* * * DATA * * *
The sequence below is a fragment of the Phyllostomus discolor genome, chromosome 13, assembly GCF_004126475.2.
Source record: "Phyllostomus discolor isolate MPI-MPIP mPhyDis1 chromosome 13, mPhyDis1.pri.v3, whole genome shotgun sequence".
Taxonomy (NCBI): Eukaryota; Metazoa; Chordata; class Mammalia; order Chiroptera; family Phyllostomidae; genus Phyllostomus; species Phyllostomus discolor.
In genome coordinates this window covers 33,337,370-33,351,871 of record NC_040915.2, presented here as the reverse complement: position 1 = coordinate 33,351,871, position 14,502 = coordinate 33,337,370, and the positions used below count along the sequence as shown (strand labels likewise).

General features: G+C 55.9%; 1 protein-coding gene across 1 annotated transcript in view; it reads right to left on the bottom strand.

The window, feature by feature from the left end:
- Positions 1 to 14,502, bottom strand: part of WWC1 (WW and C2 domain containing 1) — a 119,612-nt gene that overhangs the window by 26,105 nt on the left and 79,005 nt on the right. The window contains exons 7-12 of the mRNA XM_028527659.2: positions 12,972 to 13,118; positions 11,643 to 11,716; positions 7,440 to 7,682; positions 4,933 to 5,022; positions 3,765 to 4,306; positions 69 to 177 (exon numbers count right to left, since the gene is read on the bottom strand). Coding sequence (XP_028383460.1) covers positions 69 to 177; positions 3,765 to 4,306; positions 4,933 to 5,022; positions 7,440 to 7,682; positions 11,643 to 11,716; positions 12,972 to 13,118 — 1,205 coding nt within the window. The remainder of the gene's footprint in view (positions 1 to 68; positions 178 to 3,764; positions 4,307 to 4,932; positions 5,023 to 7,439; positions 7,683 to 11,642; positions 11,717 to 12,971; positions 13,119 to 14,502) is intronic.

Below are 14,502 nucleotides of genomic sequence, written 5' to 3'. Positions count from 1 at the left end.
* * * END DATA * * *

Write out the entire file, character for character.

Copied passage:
The sequence below is a fragment of the Phyllostomus discolor genome, chromosome 13, assembly GCF_004126475.2.
Source record: "Phyllostomus discolor isolate MPI-MPIP mPhyDis1 chromosome 13, mPhyDis1.pri.v3, whole genome shotgun sequence".
Taxonomy (NCBI): Eukaryota; Metazoa; Chordata; class Mammalia; order Chiroptera; family Phyllostomidae; genus Phyllostomus; species Phyllostomus discolor.
In genome coordinates this window covers 33,337,370-33,351,871 of record NC_040915.2, presented here as the reverse complement: position 1 = coordinate 33,351,871, position 14,502 = coordinate 33,337,370, and the positions used below count along the sequence as shown (strand labels likewise).

General features: G+C 55.9%; 1 protein-coding gene across 1 annotated transcript in view; it reads right to left on the bottom strand.

The window, feature by feature from the left end:
- Positions 1 to 14,502, bottom strand: part of WWC1 (WW and C2 domain containing 1) — a 119,612-nt gene that overhangs the window by 26,105 nt on the left and 79,005 nt on the right. The window contains exons 7-12 of the mRNA XM_028527659.2: positions 12,972 to 13,118; positions 11,643 to 11,716; positions 7,440 to 7,682; positions 4,933 to 5,022; positions 3,765 to 4,306; positions 69 to 177 (exon numbers count right to left, since the gene is read on the bottom strand). Coding sequence (XP_028383460.1) covers positions 69 to 177; positions 3,765 to 4,306; positions 4,933 to 5,022; positions 7,440 to 7,682; positions 11,643 to 11,716; positions 12,972 to 13,118 — 1,205 coding nt within the window. The remainder of the gene's footprint in view (positions 1 to 68; positions 178 to 3,764; positions 4,307 to 4,932; positions 5,023 to 7,439; positions 7,683 to 11,642; positions 11,717 to 12,971; positions 13,119 to 14,502) is intronic.

Below are 14,502 nucleotides of genomic sequence, written 5' to 3'. Positions count from 1 at the left end.